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Showing posts from June, 2013


Frank Zito operates a mannequin store by day, moonlighting as a stalking serial killer at night, taking off their scalps, attaching them to mannequins in a room in the back of his residence. He becomes fixated with a photographer who could "be the one"...will she be another scalp in his collection?

Oh yes, a face only a daughter could love. A belated Father's Day gift to all my readers. We should all leave our children reduced to madness, tears, rage, and murder like this scowling old geezer.

7 Nights of Darkness

I wrote this review for my imdb account, but thought I'd share it on the blog with accompanying photographs.
 imdb rating was 5/10

In Dreams

There are some films that kind of fly under the radar, going unnoticed. Despite the talented cast (Annette Bening, Aiden Quinn, Stephen Rea, Paul Guilfoyle, and Robert Downey, Jr.) and renowned director (Neil Jordan; The Company of Wolves & The Crying Game), In Dreams (1999) didn’t quite make any sort of impact. Compared to its significant budget for such a film as this, In Dreams is clearly a flop. Part of the reason, I guess, is perhaps the material—serial killer (played by Downey, Jr.) of little girls acting out due to a nightmarish upbringing (horrible mother leaving him in a town about to be submerged by water, creating a reservoir) with an artist (Bening) having dreams/visions that experience what he feels and sees—and that the film is more than a little intense (Bening slowly loses her mind because of her dreams; her daughter taken and killed, and her husband surprised and stabbed in the eye at a hotel, by Downey, Jr. doesn’t help her psychological state, either).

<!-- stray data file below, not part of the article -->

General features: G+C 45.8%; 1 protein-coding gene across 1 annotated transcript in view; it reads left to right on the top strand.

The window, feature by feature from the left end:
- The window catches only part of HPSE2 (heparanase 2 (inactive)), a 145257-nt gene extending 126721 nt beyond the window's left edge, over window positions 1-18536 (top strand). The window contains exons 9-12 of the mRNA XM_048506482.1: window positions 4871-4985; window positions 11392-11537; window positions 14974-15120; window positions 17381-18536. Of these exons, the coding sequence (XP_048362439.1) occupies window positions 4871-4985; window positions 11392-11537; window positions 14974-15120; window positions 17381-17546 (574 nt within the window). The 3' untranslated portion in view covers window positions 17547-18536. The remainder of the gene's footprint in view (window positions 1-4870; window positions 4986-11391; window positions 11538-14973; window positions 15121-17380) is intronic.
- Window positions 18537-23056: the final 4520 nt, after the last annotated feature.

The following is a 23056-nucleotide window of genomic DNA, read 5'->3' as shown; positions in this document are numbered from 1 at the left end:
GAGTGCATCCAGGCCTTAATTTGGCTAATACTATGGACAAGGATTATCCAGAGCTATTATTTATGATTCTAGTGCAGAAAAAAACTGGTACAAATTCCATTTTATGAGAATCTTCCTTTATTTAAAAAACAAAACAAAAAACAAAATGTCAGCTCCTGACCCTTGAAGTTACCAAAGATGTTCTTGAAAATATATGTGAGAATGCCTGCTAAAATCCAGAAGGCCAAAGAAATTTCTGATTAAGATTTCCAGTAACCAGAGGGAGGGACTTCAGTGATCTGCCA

To have v…

The Forest [1982]

Deciding to go camping, two young women go ahead of their husbands (also buddies) to a certain wilderness outside San Diego...what the four of them doesn't expect is a psychopath and his ghost children living within the great outdoors!

Halloween: Resurrection

When I was a kid in the early 90s, I remember coming home to an excited brother who had rented this movie seen above, based on the box cover seen above. He was heavily anticipating it. Then he watched the movie and let's just say it didn't particularly go well. He was sorely disappointed. Just confirms that cool box art, so manipulatively awesome, was far better than the movie it was advertising. This is a lost art that I lament; sitting through the films was entirely different experience than when the eyes first catch the glimpse of the box art covers. The Forest (1982) is the first of a trio of "backwoods" type slashers to make the Scarecrow Summer Slasher 2013 (along with Don't Go into the Woods Alone & Sleepaway Camp 2), and I recall the most recent time I watched it, Code Red did a bang up job providing the film with some nice special features, an audio commentary and feature about the film's making. This is a low, low budget slasher (as many of the…


The Forbidden Door